"With that said yeah [nose tackle] should be an issue, but the bigger issue is you've got to start [number] one: building for the future a little bit, and [number] two: getting some offensive linemen who are going to be hungry because I think if you get an offense that can start throwing out points, then it gives the defense time to rest.
"The defense will be in the second year of this new system so they will start understanding and getting the feel for what they [need to] do a little bit more. And they [can] adjust off of that.
How long will this defensive transition take?
"It will take until halfway into next year. I mean guys will work into it. But you're still seeing that some guys are playing out of position. You've got some defensive linemen now playing linebacker. That itself takes a year to adjust to.
"Let me give you a brief [explanation] as to why. As [a linebacker] rushing now all of a sudden you have to get in a two-point stance, your take off is a little bit different than you would normally do. Now you also have to [play off the ball] where you're used to getting in somebody's
"And then you have to worry about those guys with the receivers. Who knows what [they are] doing and how [they] have to play off against [them]. Then you have to learn how to communicate to the other guys around you so that they understand [whether or not] to pick up on your guy when he comes across your field in the zone or if you're playing man to man.
"All those little things go into making something that seems like the simplest adjustment not as simple. And so you need at least a year because you can understand it on paper but in the heat of the game when everyone is going 100 percent and you're trying to figure out do I drop here, do I drop there? That split second can be the big difference between a touchdown or maybe a tackle."
Switching gears for a moment, do you still interact with former teammates you played with on the Redskins?
"I didn't play with these guys but I talked to Art Monk, Monte Coleman. He's not here but I talk to him. [Also] Charles Mann I talk to him a lot. Darrell Green I talk to him some. I go to some of the Redskins Alumni functions and so I see some of the guys who have been around.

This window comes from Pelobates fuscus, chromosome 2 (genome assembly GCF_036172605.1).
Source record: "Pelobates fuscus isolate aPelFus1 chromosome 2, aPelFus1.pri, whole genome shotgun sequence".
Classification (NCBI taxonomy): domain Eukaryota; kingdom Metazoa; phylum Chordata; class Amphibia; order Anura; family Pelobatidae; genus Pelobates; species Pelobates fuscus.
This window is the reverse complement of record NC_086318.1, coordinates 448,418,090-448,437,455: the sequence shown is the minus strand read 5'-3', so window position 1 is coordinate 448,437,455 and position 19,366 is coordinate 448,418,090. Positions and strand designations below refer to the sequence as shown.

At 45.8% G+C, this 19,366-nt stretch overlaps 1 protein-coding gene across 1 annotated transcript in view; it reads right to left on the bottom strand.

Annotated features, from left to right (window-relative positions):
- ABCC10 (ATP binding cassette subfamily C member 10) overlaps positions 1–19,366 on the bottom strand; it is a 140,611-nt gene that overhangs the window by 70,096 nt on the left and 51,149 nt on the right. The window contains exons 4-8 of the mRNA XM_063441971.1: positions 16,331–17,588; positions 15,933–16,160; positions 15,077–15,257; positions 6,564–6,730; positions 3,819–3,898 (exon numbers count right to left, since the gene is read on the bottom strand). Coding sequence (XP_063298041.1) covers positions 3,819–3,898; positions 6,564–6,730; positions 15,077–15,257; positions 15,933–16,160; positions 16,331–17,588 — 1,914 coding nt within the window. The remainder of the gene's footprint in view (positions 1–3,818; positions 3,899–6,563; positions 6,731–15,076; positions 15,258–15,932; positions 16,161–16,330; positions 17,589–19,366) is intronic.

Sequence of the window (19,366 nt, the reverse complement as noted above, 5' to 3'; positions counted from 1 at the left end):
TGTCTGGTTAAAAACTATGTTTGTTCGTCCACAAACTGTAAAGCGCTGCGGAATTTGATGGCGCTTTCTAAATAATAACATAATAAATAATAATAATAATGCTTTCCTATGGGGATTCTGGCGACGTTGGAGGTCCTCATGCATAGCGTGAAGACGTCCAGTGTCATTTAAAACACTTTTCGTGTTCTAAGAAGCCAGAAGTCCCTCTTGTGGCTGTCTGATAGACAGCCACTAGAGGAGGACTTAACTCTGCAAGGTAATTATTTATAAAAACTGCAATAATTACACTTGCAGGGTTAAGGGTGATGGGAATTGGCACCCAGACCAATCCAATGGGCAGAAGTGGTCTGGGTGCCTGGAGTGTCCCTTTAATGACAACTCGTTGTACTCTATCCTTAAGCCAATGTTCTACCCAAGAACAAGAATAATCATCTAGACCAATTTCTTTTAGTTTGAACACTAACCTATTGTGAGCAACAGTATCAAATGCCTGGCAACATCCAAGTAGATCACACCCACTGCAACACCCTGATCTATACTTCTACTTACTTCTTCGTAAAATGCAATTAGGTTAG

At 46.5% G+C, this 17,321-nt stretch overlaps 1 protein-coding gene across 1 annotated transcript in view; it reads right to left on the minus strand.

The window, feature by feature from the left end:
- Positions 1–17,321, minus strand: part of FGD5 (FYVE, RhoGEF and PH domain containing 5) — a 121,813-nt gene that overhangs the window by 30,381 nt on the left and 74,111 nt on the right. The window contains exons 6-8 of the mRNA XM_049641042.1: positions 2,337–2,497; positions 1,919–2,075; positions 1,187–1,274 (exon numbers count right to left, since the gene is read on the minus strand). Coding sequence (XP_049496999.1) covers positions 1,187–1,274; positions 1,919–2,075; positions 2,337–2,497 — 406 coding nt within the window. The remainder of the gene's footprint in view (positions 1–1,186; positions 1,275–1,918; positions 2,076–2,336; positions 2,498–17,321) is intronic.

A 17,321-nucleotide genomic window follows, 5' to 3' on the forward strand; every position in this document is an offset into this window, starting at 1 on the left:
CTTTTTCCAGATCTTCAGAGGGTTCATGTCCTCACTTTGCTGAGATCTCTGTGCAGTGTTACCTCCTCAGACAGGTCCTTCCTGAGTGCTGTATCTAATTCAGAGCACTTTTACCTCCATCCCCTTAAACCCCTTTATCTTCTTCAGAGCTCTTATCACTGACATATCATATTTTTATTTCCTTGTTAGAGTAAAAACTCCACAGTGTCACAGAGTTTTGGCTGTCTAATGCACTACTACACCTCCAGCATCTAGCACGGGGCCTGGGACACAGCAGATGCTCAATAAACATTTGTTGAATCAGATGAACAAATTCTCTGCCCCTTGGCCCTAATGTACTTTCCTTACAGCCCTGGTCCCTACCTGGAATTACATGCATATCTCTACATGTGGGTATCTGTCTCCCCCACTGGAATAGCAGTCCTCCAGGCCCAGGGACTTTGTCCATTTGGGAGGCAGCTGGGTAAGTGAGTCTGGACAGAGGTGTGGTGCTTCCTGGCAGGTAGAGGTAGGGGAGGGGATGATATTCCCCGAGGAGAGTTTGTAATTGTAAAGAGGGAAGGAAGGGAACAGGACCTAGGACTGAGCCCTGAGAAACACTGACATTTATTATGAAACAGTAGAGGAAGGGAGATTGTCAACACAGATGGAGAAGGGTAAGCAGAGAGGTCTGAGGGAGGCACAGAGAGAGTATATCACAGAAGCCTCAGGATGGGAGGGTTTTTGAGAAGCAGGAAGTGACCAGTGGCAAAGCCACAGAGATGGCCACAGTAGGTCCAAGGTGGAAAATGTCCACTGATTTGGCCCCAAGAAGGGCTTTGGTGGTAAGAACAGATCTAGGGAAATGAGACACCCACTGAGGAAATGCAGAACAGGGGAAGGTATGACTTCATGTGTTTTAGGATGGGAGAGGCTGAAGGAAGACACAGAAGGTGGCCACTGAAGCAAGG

"But I get a chance to talk to some of the guys here and there. The guys that I played with; every once in a while I've talked to Marvcus Patton. He's still looks like he can play (laughs). "You see guys and you're like 'man he has a body that looks better than mine when I played.'
"Rich [Owens], he's in Miami now. So he'll see everybody and obviously Facebook is a great tool to hang out with people and talk to people."
How close have you grown to the people through your work in the community? Do you feel as if you have a special bond with them due to your outstanding service?
"Well I mean obviously there are gifts and blessings. Sometimes you have the time to do things and as a father now you realize how valued you spending maybe an hour [with somebody] can mean. Because when my boys, when they see who they've looked up to, it definitely wasn't just me as a player because kids see other players and they are all happy to get their autographs and if that person says 'hey kid, you need to do well in school,' you can see how it can make a difference in their life.
"So little simple things even doing stuff with the military; I may go someplace and just shaking hands with the military you're like 'well yeah I'm just an average guy. You guys are sacrificing for your country,' but you realize that they are as excited to meet you as you are to meet them. So I try to do some, but at the end of the day there's only so much time in the day and you've got to allocate your time and all that, but you know. To whom much is given, much is required so I try to do a little more than I have to."